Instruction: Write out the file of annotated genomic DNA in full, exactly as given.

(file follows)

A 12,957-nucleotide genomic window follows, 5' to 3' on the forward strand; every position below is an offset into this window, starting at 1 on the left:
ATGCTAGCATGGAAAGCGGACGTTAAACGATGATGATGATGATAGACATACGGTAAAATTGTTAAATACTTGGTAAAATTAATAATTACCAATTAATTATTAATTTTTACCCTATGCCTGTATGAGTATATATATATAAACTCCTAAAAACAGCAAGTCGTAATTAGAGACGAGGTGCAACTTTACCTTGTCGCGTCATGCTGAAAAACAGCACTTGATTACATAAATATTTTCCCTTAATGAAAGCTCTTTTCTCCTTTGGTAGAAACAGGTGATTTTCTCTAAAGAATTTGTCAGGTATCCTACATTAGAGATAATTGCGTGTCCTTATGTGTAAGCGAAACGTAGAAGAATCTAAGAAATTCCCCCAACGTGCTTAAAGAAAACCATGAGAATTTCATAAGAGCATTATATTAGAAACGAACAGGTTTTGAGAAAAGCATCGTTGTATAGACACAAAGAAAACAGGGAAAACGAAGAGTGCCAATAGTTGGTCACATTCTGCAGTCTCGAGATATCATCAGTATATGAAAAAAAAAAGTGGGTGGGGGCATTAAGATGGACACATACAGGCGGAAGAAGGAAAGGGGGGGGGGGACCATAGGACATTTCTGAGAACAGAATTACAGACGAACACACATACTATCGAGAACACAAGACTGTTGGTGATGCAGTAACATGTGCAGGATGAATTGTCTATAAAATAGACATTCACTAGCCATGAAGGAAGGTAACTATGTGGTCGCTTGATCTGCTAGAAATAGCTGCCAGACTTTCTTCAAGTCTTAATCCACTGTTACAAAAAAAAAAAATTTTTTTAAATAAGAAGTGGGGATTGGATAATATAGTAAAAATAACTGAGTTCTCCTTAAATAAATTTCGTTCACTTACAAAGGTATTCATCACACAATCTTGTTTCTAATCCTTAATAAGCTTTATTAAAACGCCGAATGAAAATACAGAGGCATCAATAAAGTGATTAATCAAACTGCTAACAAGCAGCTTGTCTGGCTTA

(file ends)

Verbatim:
A 12,957-nucleotide genomic window follows, 5' to 3' on the forward strand; every position below is an offset into this window, starting at 1 on the left:
ATGCTAGCATGGAAAGCGGACGTTAAACGATGATGATGATGATAGACATACGGTAAAATTGTTAAATACTTGGTAAAATTAATAATTACCAATTAATTATTAATTTTTACCCTATGCCTGTATGAGTATATATATATAAACTCCTAAAAACAGCAAGTCGTAATTAGAGACGAGGTGCAACTTTACCTTGTCGCGTCATGCTGAAAAACAGCACTTGATTACATAAATATTTTCCCTTAATGAAAGCTCTTTTCTCCTTTGGTAGAAACAGGTGATTTTCTCTAAAGAATTTGTCAGGTATCCTACATTAGAGATAATTGCGTGTCCTTATGTGTAAGCGAAACGTAGAAGAATCTAAGAAATTCCCCCAACGTGCTTAAAGAAAACCATGAGAATTTCATAAGAGCATTATATTAGAAACGAACAGGTTTTGAGAAAAGCATCGTTGTATAGACACAAAGAAAACAGGGAAAACGAAGAGTGCCAATAGTTGGTCACATTCTGCAGTCTCGAGATATCATCAGTATATGAAAAAAAAAAGTGGGTGGGGGCATTAAGATGGACACATACAGGCGGAAGAAGGAAAGGGGGGGGGGGACCATAGGACATTTCTGAGAACAGAATTACAGACGAACACACATACTATCGAGAACACAAGACTGTTGGTGATGCAGTAACATGTGCAGGATGAATTGTCTATAAAATAGACATTCACTAGCCATGAAGGAAGGTAACTATGTGGTCGCTTGATCTGCTAGAAATAGCTGCCAGACTTTCTTCAAGTCTTAATCCACTGTTACAAAAAAAAAAAATTTTTTTAAATAAGAAGTGGGGATTGGATAATATAGTAAAAATAACTGAGTTCTCCTTAAATAAATTTCGTTCACTTACAAAGGTATTCATCACACAATCTTGTTTCTAATCCTTAATAAGCTTTATTAAAACGCCGAATGAAAATACAGAGGCATCAATAAAGTGATTAATCAAACTGCTAACAAGCAGCTTGTCTGGCTTA